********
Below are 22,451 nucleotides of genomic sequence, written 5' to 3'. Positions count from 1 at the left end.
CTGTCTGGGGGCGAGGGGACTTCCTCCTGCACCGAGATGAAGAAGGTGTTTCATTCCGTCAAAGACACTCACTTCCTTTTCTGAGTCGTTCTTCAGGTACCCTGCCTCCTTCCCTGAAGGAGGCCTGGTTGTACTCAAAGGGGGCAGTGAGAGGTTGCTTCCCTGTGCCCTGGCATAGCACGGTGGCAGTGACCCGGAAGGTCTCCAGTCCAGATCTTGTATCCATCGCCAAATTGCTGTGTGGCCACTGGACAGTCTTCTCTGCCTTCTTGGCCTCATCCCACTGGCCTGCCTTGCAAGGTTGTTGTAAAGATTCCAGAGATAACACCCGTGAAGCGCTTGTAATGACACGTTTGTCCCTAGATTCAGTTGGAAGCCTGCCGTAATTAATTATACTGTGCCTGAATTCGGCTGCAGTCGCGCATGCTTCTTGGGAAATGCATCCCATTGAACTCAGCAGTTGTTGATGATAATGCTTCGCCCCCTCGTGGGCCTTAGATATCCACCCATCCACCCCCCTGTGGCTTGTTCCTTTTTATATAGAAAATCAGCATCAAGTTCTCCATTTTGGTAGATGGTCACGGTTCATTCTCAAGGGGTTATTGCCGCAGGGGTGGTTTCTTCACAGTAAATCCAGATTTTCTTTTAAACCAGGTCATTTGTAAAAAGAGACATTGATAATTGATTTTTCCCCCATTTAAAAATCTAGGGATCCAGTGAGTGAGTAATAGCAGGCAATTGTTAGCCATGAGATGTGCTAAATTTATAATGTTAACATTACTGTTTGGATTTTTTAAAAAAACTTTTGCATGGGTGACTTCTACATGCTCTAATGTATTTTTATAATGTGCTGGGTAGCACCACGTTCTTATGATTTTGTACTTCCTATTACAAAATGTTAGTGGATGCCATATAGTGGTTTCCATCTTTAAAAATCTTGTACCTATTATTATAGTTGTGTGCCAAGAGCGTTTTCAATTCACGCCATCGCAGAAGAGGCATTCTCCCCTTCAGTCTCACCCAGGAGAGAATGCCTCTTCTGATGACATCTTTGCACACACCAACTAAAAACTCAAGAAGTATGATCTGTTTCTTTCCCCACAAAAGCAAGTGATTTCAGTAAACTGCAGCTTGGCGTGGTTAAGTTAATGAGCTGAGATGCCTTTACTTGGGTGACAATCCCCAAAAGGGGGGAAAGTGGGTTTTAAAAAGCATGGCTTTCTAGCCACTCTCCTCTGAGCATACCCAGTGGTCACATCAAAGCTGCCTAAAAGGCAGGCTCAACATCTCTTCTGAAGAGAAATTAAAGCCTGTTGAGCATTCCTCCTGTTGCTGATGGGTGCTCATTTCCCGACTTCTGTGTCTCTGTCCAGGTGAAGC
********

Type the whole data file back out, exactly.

Below are 22,451 nucleotides of genomic sequence, written 5' to 3'. Positions count from 1 at the left end.
CTGTCTGGGGGCGAGGGGACTTCCTCCTGCACCGAGATGAAGAAGGTGTTTCATTCCGTCAAAGACACTCACTTCCTTTTCTGAGTCGTTCTTCAGGTACCCTGCCTCCTTCCCTGAAGGAGGCCTGGTTGTACTCAAAGGGGGCAGTGAGAGGTTGCTTCCCTGTGCCCTGGCATAGCACGGTGGCAGTGACCCGGAAGGTCTCCAGTCCAGATCTTGTATCCATCGCCAAATTGCTGTGTGGCCACTGGACAGTCTTCTCTGCCTTCTTGGCCTCATCCCACTGGCCTGCCTTGCAAGGTTGTTGTAAAGATTCCAGAGATAACACCCGTGAAGCGCTTGTAATGACACGTTTGTCCCTAGATTCAGTTGGAAGCCTGCCGTAATTAATTATACTGTGCCTGAATTCGGCTGCAGTCGCGCATGCTTCTTGGGAAATGCATCCCATTGAACTCAGCAGTTGTTGATGATAATGCTTCGCCCCCTCGTGGGCCTTAGATATCCACCCATCCACCCCCCTGTGGCTTGTTCCTTTTTATATAGAAAATCAGCATCAAGTTCTCCATTTTGGTAGATGGTCACGGTTCATTCTCAAGGGGTTATTGCCGCAGGGGTGGTTTCTTCACAGTAAATCCAGATTTTCTTTTAAACCAGGTCATTTGTAAAAAGAGACATTGATAATTGATTTTTCCCCCATTTAAAAATCTAGGGATCCAGTGAGTGAGTAATAGCAGGCAATTGTTAGCCATGAGATGTGCTAAATTTATAATGTTAACATTACTGTTTGGATTTTTTAAAAAAACTTTTGCATGGGTGACTTCTACATGCTCTAATGTATTTTTATAATGTGCTGGGTAGCACCACGTTCTTATGATTTTGTACTTCCTATTACAAAATGTTAGTGGATGCCATATAGTGGTTTCCATCTTTAAAAATCTTGTACCTATTATTATAGTTGTGTGCCAAGAGCGTTTTCAATTCACGCCATCGCAGAAGAGGCATTCTCCCCTTCAGTCTCACCCAGGAGAGAATGCCTCTTCTGATGACATCTTTGCACACACCAACTAAAAACTCAAGAAGTATGATCTGTTTCTTTCCCCACAAAAGCAAGTGATTTCAGTAAACTGCAGCTTGGCGTGGTTAAGTTAATGAGCTGAGATGCCTTTACTTGGGTGACAATCCCCAAAAGGGGGGAAAGTGGGTTTTAAAAAGCATGGCTTTCTAGCCACTCTCCTCTGAGCATACCCAGTGGTCACATCAAAGCTGCCTAAAAGGCAGGCTCAACATCTCTTCTGAAGAGAAATTAAAGCCTGTTGAGCATTCCTCCTGTTGCTGATGGGTGCTCATTTCCCGACTTCTGTGTCTCTGTCCAGGTGAAGC